Alarming sex appeal
Roosters that call out in alarm prove popular with the hens
Normal 0 false false false MicrosoftInternetExplorer4 In the long run it’s not a guy’s looks that count. It’s his little clucks in the face of danger.
A high rate of calling out in alarm turns out to be one of the clearest signs of a rooster with a successful sex life, says Chris Evans of MacquarieUniversity in Sydney, Australia. A rooster that readily gives warning calls when danger looms tends to rank high in number of times hens accept him as a mate and in number of chicks sired, Evans, David R. Wilson and colleagues report in the September Animal Behaviour.
A rooster may waggle a huge, ruby-red comb at hens, but if they’ve had a chance to get to know him, his splendor doesn’t mean success. In tests that mimic real life among fowl, behavior trumps looks.
“As far as I know, their paper is the first to address the sexiness of alarm calling,” says Dan Blumstein of the University of California, Los Angeles, who has studied alarm calls in marmots.
“Alarm calling is a classic problem in evolutionary biology,” Evans says. Squawking as a hawk circles or a fox sneaks up raises the chances of the squawker getting eaten. While the rest of the neighborhood may benefit, the alarm caller seems to be taking a puzzling altruistic risk.
For 20 years now, Evans has been studying alarm calls in golden Sebright fowl, the same Gallus gallus species as industrially farmed chickens, but with the behavior of wild birds. The fowl give two kinds of alarm calls: a string of “tuk tuk” clucking for a terrestrial predator and a whistley call for airborne danger.
Before Evans’ work, only primates had been known to give these referential calls, the animal equivalent of “Predator above!” instead of just an “Eeeeaaaaahhhh!” that communicates fear.
Evans says he is working toward understanding how the calls affect the lives of the birds and, eventually, how the alarms evolved.
Clucks of warning might work as show-off heroics, Evans speculates. Alarm-calling roosters could be males in such fine fettle that they can afford to take a little extra risk. However, he says, so far he just has the correlation between calling and mating, not evidence for which leads to the other.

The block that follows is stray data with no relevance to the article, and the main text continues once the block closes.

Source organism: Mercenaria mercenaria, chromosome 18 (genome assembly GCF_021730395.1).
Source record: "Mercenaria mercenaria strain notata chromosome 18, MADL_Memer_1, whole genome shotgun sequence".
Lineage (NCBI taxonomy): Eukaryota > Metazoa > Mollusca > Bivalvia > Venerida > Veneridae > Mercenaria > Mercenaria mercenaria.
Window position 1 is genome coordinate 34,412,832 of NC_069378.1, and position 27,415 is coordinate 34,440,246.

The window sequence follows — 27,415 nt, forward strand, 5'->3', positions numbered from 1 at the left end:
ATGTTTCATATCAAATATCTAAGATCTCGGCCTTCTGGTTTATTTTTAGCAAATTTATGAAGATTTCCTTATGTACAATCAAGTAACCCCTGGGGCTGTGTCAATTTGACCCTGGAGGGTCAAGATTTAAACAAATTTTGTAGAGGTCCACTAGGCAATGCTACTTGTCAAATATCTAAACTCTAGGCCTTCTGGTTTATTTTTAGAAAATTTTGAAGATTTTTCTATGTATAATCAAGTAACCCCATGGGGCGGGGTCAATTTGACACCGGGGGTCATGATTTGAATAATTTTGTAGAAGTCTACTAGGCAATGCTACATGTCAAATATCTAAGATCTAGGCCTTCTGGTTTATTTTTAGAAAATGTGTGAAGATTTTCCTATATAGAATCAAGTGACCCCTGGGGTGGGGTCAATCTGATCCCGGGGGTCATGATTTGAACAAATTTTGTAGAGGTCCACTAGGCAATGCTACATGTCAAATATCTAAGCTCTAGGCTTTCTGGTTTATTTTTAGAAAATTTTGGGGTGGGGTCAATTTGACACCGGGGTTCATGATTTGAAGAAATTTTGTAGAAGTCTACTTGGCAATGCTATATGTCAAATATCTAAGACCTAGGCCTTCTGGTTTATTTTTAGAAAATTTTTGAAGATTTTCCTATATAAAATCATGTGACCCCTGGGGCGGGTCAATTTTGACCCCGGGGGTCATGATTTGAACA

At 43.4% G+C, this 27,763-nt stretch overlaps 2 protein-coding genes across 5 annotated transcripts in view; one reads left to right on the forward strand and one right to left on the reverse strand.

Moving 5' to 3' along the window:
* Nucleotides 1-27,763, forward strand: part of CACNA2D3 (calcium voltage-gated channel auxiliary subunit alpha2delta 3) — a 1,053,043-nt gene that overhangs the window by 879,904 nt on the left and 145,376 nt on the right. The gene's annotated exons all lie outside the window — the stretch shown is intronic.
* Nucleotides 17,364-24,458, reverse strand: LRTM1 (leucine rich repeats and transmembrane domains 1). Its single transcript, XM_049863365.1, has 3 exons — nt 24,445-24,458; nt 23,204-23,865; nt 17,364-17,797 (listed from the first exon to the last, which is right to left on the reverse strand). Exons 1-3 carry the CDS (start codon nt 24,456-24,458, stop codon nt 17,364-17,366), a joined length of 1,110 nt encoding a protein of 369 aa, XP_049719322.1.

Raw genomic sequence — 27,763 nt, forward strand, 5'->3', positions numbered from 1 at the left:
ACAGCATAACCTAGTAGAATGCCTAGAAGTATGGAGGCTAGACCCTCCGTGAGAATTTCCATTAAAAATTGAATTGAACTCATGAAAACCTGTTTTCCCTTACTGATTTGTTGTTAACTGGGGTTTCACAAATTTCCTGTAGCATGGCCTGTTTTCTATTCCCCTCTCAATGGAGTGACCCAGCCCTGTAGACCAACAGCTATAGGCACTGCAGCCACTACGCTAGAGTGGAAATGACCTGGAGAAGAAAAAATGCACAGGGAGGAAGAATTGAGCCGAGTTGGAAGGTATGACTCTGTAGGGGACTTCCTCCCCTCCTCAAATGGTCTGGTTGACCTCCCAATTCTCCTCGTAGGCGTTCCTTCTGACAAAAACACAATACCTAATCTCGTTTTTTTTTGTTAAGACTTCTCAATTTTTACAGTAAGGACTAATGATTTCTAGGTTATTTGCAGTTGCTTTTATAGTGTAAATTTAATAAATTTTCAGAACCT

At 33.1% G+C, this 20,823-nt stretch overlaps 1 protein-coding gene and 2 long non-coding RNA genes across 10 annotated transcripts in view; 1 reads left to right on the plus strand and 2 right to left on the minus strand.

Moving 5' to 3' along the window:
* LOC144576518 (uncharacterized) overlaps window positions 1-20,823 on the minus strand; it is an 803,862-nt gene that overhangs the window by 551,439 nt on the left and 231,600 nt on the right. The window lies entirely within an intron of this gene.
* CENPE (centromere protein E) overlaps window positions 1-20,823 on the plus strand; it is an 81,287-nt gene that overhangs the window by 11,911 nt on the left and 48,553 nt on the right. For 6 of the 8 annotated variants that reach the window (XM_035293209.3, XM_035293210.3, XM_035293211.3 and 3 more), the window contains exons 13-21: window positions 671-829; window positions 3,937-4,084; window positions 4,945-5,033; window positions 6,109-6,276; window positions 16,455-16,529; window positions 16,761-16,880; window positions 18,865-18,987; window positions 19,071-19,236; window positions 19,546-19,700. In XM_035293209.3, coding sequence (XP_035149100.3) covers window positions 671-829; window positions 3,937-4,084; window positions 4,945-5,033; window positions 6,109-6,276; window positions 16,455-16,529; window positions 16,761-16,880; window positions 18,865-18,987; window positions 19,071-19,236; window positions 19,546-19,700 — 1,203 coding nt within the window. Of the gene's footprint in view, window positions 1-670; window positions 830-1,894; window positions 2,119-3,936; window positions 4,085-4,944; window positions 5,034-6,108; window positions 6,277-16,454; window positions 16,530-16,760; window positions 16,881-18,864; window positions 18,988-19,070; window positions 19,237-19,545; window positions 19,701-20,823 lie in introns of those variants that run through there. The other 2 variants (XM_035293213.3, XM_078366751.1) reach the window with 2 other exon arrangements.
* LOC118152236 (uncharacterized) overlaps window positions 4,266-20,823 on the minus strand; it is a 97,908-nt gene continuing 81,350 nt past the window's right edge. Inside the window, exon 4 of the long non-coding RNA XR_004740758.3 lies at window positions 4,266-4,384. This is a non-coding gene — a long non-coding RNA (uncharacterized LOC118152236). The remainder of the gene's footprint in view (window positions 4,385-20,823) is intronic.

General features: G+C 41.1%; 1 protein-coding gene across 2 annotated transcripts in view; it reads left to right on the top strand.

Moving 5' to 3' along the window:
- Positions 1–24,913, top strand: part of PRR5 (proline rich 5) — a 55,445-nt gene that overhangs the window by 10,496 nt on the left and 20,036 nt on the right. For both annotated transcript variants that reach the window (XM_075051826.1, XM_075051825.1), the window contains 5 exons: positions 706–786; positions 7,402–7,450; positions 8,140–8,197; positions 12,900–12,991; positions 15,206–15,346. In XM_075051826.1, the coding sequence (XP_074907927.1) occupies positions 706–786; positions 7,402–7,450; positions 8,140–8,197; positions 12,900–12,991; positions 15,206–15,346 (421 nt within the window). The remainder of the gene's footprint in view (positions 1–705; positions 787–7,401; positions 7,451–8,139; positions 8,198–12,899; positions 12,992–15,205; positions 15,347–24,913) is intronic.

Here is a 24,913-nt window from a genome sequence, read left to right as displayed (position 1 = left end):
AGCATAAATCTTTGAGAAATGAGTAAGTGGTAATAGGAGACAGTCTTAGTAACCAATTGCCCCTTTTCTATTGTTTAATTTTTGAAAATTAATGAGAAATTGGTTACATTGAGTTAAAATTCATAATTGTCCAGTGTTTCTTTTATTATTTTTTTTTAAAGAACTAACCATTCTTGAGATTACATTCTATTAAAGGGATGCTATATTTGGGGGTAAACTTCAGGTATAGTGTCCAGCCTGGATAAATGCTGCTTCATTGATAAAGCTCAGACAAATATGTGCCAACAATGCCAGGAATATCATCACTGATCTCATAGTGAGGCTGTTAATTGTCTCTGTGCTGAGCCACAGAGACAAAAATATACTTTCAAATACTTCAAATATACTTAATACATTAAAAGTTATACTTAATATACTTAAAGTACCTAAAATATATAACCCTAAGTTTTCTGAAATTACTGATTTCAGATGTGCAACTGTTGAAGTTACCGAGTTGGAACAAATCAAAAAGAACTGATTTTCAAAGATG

In another proposed scenario, calls are the risks a dad takes to improve the chances his offspring will survive. In support of this idea, Evans cites more research not yet published that finds mated roosters giving 30 percent more alarm calls than males that haven’t had their chance yet.
The two possibilities aren’t mutually exclusive, Evans says. The protective-dad effect still allows room for alarm calling as seductive gestures in their own right.
A triumph of behavior over looks might seem like an outright contradiction of earlier studies, but Evans offers an explanation. Laboratory tests that offer hens a choice of two unfamiliar roosters find that females choose males with big, colorful combs, he says. But outside the lab, fowl spend their lives in social groups, and hens hardly ever encounter unfamiliar males.
Evans and his colleagues set up more realistic tests, starting in 1999. Researchers put sets of three roosters and three hens into big pens and allowed days for the birds to work out dominance hierarchies and get to know each other. Then for almost two weeks, researchers monitored bird behavior from clucking to mating and recorded physical traits. “We measured everything we could think of,” Evans says.
In a large statistical analysis, the research team looked for factors that went along with either frequent mating or a large share of the chicks. In the end, dominance in the male hierarchy mattered for mating success, which wasn’t a surprise. Independent of dominance though, high rates of alarm calling also marked a favored male.
For animals in stable social groups, Blumstein says, “behavior can be sexy.”